One Wolfean character is missing from the Duke case. Where is the tragi-comic hero, persecuted and abused, left to confront financial ruin or criminal prosecution, but, in the end, redeemed by a Stoic willingness to embrace the truth, accept the consequences, and persevere through hardship? Where is the Sherman McCoy, the Conrad Hensley or the Charles Croker of this story?
Their real-life equivalent may be one of the accused lacrosse players, Reade Seligmann, a 20-year from an upscale New Jersey suburb whose privileged world has been turned upside down in the space of days. Seligmann's attorney has argued that it's a case of mistaken identity and has presented evidence supporting his client's alibi. What's clear is that Seligmann's inner resolve will be tested–in a Wolfean way–as he deals with his suspension from Duke, the psychic consequences of being publicly identified as a rapist, and his eventual fate at the hands of the criminal justice system.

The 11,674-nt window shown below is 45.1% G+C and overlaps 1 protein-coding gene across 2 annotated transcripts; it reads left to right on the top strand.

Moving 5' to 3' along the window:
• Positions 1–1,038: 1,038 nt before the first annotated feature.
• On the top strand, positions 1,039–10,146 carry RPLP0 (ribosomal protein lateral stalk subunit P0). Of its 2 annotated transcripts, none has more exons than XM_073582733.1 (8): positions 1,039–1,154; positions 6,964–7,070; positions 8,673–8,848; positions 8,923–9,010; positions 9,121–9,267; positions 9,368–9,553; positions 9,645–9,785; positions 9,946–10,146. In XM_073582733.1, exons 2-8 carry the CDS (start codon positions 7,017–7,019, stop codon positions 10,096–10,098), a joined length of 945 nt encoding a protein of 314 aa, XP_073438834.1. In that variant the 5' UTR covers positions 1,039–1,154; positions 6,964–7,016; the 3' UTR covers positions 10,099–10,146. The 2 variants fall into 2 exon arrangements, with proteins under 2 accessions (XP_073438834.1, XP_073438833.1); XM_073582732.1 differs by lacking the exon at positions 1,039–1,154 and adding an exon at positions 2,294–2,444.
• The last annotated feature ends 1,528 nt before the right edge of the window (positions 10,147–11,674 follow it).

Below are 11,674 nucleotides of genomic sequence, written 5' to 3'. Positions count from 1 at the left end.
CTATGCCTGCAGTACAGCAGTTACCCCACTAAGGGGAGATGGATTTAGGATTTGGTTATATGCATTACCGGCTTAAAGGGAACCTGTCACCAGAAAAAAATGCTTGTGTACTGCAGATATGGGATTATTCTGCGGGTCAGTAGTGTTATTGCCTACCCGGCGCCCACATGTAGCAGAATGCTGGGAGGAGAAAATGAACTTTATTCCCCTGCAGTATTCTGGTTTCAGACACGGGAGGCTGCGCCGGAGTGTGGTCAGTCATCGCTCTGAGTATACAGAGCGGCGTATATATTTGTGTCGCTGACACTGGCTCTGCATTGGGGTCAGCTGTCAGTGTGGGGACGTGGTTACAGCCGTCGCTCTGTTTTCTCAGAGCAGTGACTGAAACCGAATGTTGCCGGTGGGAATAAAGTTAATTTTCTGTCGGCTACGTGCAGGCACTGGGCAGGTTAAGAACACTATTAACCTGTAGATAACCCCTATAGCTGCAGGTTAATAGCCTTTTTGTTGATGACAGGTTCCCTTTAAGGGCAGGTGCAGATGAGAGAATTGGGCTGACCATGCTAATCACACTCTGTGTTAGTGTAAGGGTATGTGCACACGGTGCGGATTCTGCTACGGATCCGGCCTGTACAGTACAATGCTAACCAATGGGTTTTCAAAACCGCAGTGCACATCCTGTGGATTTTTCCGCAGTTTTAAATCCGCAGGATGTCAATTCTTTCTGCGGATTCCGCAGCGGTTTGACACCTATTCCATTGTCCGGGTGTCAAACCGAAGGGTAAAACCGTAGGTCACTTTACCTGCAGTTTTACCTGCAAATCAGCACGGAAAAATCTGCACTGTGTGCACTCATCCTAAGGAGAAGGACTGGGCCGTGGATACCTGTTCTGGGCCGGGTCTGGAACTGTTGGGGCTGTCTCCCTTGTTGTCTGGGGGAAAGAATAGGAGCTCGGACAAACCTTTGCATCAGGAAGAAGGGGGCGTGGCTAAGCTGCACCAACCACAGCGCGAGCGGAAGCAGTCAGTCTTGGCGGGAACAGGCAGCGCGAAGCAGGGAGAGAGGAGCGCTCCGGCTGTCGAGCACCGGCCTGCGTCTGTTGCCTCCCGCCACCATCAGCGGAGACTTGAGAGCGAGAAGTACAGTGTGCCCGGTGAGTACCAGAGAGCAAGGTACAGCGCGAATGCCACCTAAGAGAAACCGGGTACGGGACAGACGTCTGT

Tom Wolfe's fictional world is unsettling to some; there are few truly likeable characters in his novels (with the exception of Conrad Hensley and Charlotte Simmons), and it's clear that he doesn't care for the drift into raunchy sexuality on American college campuses (and elsewhere). Yet, whether you share Wolfe's social conservatism or not, it's hard to quarrel with his cultural radar: he gets the gritty details right.
Moreover, the public fascination with the Duke mess may stem from an uneasy sense that there is something amiss in the moral climate of our institutions of higher education. Does Wolfe have that right? Has even-handed neutrality and "tolerance" in the face of raunch culture created a moral vacuum where awful things are more likely to happen? In the wake of the Duke scandal, these are some of the questions that will linger.
Copyright © 2006 Jefferson Flanders